It is imperative that radical change be implemented in order to develop a more sustainable view of the world, especially the buildings that we work and live in. Due to the discourses that dominate today’s society, the general population is bombarded with rhetoric telling us to consume to our heart’s content whatever resources may be available. Furthermore, the existing discourses are very anthropocentric, a mindset that places humans as the most important factor on earth and thus implies that they are the only species that deserves moral standing. As a result, this way of thinking causes further environmental destruction as the innate value of resources to nature and to other species is completely forgotten (Liu et al., 2016). With respect to buildings’ construction and energy consumption, it is this inability to value other aspects of the world besides ourselves that will drive the human population’s continued degradation of resource reserves throughout the planet.
As a result of existing anthropocentric ethics, buildings across the United States consume natural resources that exist in large quantities and are fiscally conservative. Buildings alone consume over 47% of the energy generated within the United States, with 74.9% of that energy used to meet building electricity demands (Architecture 2030, 2013). Additionally, much of the nationwide electricity generation comes from nonrenewable resources, including 38.8% from coal and 27.4% from natural gas (U.S. Energy Information Administration, 2014). It is widely acknowledged that combustion of both coal and natural gas results in a warming of the earth (Akorede et al., 2012) as well as widespread environmental disturbances (Lutz, 2013). Unfortunately, due to the immense reserves of both resources, their continued extraction and exploitation will likely continue in order to power buildings across the country, thus benefitting human populations without accounting for the well being of the rest of the environment.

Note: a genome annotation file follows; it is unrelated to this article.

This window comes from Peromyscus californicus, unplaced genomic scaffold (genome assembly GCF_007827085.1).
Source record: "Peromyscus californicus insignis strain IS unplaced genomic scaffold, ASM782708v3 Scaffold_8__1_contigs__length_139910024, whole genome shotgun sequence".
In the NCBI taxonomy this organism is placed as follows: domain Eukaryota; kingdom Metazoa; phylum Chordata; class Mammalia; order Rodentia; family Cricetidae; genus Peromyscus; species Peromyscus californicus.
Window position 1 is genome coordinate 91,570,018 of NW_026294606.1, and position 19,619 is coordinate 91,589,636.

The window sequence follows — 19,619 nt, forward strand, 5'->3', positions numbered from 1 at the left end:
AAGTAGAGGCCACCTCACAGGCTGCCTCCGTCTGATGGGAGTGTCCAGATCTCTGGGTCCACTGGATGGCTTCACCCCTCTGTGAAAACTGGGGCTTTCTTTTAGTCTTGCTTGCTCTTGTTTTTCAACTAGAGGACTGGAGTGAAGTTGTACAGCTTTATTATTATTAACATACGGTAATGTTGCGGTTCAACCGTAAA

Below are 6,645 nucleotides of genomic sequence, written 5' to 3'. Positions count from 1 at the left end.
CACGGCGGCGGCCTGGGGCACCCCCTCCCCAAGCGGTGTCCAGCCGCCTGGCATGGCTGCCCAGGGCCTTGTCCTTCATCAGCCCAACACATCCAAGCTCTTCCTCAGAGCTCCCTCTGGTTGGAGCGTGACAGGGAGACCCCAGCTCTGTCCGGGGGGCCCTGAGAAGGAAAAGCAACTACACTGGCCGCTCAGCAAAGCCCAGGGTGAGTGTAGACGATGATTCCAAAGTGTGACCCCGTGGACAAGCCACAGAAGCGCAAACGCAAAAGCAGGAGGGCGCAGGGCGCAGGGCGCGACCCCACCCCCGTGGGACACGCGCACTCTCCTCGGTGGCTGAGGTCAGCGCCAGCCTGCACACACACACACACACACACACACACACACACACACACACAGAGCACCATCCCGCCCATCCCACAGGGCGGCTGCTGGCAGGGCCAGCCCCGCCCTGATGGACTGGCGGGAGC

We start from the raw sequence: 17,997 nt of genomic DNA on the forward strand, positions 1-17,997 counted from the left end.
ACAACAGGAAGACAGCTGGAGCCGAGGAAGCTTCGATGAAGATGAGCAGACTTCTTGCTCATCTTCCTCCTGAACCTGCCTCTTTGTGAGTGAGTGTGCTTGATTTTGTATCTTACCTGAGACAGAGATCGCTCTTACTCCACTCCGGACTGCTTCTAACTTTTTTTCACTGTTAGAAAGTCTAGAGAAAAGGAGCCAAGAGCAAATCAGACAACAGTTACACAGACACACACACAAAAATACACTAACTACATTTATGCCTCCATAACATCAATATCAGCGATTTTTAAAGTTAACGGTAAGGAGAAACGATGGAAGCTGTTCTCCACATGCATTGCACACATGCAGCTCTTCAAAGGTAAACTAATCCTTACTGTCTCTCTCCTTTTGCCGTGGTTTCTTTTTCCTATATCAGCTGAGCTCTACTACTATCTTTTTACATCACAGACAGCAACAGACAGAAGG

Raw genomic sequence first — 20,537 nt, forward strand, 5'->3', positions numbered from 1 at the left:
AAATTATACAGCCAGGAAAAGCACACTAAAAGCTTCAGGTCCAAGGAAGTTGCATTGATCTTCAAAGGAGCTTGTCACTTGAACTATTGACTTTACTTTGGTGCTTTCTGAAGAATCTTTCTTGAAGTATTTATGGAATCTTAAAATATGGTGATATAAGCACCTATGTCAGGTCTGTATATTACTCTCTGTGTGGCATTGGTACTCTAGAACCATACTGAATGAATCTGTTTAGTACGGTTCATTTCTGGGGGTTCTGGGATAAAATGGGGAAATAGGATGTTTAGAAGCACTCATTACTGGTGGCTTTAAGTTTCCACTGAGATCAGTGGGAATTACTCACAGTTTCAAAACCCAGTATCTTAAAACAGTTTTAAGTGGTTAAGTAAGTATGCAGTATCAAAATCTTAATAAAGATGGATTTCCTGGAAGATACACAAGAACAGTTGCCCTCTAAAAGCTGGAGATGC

Humans have long put themselves before the environment and other species, and this is shown in the way buildings are constructed and maintained. From continued to overuse of energy to using unsustainable materials, humans rarely retrofit buildings to make them more sustainable, which highlights why it is so important to think about the effects on other species. Thinking about the life cycle of buildings and the energy they consume is imperative because energy is used through embodied energy, the energy it takes to produce the materials, and operation energy, which is the energy required for lighting, heating and cooling, among others (Cole and Kernan, 1996). Furthermore, the operation energy takes the most energy (Cole and Kernan, 1996), so that is where humans should work to limit the most energy. However, it is difficult to see the impact on other species and the environment since they are not directly affected. In other regards, environmental movements focused on moral extensionism, such as whaling and critiques of farming and livestock practices, have proven to be successful. Thus, it is possible to become more environmentally friendly through these kinds of actions. Given that there currently exist more sustainable practices for both of these issues, moral extensionism is one valid way to change society.